In the Oct. 20, 2008 FDA Public Health Notification, the number of adverse events reported to the FDA for surgical mesh devices used to repair POP and SUI for the previous 3-year period (2005 – 2007) was “over 1,000.” Since then, from Jan. 01, 2008 through Dec. 31, 2010, the FDA received 2,874 additional reports of complications associated with surgical mesh devices used to repair POP and SUI, with 1,503 reports associated with POP repairs and 1,371 associated with SUI repairs. Although it is common for adverse event reporting to increase following an FDA safety communication, we are concerned that the number of adverse event reports remains high.(italics added)
From 2008 – 2010, the most frequent complications reported to the FDA for surgical mesh devices for POP repair include mesh erosion through the vagina (also called exposure, extrusion or protrusion), pain, infection, bleeding, pain during sexual intercourse (dyspareunia), organ perforation, and urinary problems. There were also reports of recurrent prolapse, neuro-muscular problems, vaginal scarring/shrinkage, and emotional problems. Many of these complications require additional intervention, including medical or surgical treatment and hospitalization.”
A link to the full Update is here. ( https://www.fda.gov/media/81123/download)
In 2010 alone, there were at least 100,000 pelvic organ prolapse repairs with surgical mesh. About 75,000 of these were transvaginal procedures, according to the FDA. And unlike many implanted medical devices, mesh cannot be easily removed, making the issuance of an FDA-ordered recall nearly impossible to carry out. To make the situation even more troubling, evidence shows the various manufacturers had knowledge about the risks at least as far back as 2006, yet did nothing to stop selling these products, showing that profits mattered far more than the risks of damaging the health of tens of thousands of woman.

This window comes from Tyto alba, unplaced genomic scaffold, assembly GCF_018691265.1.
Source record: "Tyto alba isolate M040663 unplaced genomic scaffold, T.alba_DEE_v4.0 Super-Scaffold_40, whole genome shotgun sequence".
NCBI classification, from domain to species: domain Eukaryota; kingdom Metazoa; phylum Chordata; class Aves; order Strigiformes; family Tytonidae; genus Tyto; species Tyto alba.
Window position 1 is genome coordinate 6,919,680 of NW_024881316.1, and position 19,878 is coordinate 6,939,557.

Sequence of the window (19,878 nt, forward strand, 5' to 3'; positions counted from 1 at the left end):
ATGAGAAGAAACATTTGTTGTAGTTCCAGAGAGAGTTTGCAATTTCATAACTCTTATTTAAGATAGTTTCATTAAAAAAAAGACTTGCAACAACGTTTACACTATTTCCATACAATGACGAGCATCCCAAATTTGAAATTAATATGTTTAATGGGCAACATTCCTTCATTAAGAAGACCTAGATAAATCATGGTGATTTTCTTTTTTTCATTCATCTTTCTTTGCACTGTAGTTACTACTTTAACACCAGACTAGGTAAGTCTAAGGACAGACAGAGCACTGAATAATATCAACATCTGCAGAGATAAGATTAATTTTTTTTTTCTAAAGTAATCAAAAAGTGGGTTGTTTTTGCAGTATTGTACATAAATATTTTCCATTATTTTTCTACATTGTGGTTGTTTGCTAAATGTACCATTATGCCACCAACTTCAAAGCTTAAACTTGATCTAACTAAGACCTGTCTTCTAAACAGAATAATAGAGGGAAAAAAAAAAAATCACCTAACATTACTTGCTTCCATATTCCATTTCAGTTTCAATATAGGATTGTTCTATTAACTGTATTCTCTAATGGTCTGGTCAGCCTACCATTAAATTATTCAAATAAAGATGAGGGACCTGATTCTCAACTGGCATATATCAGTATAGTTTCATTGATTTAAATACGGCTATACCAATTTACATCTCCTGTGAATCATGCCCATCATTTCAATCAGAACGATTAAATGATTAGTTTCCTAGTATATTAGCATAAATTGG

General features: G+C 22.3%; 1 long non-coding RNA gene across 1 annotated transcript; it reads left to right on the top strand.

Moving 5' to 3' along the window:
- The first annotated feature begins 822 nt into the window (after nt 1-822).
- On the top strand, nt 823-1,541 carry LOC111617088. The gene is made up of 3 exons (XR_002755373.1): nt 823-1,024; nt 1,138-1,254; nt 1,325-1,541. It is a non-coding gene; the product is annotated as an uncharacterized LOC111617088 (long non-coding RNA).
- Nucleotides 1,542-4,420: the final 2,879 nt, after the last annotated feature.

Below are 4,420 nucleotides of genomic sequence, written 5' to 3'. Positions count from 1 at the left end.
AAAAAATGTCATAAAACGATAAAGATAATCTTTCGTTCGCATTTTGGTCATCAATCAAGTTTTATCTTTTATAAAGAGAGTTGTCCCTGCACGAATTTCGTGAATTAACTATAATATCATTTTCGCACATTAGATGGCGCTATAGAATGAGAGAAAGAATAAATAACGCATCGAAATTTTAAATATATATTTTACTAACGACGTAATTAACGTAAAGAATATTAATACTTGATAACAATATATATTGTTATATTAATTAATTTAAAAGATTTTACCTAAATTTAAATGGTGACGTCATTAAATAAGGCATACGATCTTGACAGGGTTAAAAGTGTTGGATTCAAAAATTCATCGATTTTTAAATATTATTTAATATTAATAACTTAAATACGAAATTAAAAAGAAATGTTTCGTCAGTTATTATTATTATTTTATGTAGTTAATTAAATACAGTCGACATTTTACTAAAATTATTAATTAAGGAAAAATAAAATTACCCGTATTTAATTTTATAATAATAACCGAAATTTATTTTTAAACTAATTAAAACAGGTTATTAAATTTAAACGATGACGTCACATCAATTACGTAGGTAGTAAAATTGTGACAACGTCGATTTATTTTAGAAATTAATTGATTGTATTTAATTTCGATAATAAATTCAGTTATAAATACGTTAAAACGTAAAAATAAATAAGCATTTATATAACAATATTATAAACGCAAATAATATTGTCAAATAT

The Cartwright Law Firm has been receiving many calls about this serious issue, and is working with other firms to represent women who have been seriously affected by the implantation of trans-vaginal mesh, no matter which manufacturer or what variation of the product was employed. To date, thousands of cases have been filed against the various manufacturers of the mesh products.
The first case related to this issue to go to trial recently was awarded $5 million dollars by a jury in Bakersfield, California. The woman in that case has had to undergo eight surgeries to date to try and repair the damage caused by the mesh. She still cannot be certain how many more surgeries she will require in response to the damages she has suffered, and neither are her doctors. A news article and a video news report about that case can be seen here:
The problems with the mesh products appears to be two-fold: biomechanical – the mesh interferes with the normal workings of the tissues and organs in the areas where the mesh is implanted; and bio-chemically – the polypropylene materials used to make the mesh products has been associated with damage to neurotransmitters: researchers have found in laboratory experiments that oleamide, which interacts with neurotransmitters, may leak out of polypropylene plastics. While more research needs to be completed to further explain the connection between this leakage and some of the damages being seen from trans-vaginal mesh implantation, continuing to use humans as guinea pigs for the medical device manufacturers must be stopped.
Patients who have had an implantation of trans-vaginal mesh, even if they have yet to experience painful medical complications, should contact The Cartwright Law Firm immediately to protect their legal rights. The Cartwright Law Firm has represented many victims of defective medical products for more than 30 years, with outstanding results. We urge you to call us today at 415-433-0444 for a free consultation, before you have to undergo any further procedures or suffering.